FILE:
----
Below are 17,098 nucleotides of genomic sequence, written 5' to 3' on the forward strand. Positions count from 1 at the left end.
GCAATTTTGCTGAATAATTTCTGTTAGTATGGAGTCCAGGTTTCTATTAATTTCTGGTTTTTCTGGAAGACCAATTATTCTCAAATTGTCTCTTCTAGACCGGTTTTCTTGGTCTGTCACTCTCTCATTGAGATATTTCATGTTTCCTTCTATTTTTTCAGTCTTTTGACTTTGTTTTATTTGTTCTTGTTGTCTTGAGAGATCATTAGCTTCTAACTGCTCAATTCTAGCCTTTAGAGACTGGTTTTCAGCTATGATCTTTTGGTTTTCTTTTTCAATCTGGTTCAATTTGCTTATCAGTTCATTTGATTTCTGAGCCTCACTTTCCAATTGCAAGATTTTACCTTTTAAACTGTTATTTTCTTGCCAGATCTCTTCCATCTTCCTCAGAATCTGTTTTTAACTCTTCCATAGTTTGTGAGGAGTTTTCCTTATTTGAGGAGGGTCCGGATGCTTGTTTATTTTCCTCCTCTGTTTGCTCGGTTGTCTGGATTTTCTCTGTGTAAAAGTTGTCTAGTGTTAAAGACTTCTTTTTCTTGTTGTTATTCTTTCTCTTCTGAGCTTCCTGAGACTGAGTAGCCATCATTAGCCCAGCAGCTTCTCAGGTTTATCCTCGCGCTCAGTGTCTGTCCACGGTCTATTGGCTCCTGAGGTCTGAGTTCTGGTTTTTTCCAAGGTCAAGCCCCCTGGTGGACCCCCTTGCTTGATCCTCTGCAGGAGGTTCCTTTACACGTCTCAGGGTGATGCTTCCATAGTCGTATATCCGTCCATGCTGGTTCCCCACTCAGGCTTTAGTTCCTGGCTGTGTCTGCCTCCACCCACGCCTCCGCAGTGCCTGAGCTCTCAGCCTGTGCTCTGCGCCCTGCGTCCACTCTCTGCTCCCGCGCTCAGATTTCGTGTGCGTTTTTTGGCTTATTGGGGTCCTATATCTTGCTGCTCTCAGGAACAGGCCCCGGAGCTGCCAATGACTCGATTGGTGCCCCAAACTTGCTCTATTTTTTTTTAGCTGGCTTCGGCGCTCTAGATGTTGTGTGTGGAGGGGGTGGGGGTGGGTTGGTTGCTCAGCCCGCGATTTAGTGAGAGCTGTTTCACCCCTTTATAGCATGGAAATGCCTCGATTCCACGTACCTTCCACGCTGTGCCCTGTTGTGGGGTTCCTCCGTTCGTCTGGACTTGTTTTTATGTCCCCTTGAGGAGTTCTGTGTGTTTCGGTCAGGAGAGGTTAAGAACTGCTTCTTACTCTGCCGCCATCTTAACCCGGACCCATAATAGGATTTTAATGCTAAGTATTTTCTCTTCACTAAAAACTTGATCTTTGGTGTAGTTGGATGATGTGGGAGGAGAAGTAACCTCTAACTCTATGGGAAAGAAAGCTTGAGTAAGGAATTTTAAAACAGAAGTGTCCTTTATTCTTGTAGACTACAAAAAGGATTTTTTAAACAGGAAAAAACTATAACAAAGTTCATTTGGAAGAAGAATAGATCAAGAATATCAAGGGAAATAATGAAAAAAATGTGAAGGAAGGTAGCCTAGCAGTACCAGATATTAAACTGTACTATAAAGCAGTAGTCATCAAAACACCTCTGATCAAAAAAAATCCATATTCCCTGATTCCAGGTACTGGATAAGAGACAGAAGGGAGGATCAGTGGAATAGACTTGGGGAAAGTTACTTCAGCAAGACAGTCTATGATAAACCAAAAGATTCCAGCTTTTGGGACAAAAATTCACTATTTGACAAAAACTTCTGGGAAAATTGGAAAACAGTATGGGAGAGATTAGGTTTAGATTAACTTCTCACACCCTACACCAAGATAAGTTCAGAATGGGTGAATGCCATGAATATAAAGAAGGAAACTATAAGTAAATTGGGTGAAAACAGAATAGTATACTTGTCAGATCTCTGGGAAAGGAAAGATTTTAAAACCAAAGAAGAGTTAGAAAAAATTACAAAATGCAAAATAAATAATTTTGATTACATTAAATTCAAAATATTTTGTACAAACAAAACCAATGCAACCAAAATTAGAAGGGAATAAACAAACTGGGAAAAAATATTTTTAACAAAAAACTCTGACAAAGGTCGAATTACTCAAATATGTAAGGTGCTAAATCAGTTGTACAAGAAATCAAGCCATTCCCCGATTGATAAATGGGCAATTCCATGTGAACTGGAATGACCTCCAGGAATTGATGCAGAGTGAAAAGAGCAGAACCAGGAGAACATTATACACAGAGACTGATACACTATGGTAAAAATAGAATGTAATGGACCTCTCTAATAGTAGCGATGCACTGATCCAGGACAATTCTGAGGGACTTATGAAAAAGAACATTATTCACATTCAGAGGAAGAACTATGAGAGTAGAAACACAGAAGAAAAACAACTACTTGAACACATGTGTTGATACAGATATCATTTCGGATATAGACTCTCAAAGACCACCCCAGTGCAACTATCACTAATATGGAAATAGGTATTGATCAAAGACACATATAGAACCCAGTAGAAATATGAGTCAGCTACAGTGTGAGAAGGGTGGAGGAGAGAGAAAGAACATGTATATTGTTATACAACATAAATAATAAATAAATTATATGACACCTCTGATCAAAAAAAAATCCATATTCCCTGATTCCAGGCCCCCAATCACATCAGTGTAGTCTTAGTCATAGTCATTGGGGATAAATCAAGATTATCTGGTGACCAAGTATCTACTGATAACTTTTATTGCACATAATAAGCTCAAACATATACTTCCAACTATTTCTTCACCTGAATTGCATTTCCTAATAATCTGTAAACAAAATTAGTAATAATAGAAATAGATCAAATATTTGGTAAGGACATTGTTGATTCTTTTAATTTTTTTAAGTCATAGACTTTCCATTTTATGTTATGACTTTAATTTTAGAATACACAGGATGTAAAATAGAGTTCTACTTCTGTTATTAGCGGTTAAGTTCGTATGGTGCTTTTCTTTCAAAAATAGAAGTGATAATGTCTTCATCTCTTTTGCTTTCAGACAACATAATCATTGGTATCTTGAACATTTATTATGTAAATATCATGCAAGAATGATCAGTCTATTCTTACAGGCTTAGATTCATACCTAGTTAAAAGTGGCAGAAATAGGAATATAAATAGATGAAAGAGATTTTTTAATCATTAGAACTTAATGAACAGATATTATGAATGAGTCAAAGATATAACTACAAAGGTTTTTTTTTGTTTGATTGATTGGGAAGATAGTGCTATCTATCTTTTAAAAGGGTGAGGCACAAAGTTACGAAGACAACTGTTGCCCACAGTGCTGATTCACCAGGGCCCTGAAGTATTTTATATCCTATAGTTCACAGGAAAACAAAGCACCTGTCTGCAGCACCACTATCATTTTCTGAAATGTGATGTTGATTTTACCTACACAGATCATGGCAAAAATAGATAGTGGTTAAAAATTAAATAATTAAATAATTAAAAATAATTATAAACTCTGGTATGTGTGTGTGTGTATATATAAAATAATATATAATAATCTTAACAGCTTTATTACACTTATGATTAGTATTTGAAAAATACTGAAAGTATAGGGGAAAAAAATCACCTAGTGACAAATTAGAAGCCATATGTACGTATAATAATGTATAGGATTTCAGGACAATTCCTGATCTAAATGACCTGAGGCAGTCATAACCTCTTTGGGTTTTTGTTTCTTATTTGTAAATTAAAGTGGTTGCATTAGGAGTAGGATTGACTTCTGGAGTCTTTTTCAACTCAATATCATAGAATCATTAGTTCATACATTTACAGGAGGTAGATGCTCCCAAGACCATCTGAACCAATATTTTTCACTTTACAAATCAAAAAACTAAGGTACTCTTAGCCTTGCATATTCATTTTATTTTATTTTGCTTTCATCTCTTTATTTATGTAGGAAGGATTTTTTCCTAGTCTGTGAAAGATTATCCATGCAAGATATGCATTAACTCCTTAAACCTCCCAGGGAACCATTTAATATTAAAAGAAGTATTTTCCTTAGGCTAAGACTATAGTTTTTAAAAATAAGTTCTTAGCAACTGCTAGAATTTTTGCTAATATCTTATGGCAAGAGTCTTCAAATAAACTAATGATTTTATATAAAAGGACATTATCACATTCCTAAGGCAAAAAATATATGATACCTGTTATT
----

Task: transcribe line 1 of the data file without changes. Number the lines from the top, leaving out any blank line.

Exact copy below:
Below are 17,098 nucleotides of genomic sequence, written 5' to 3' on the forward strand. Positions count from 1 at the left end.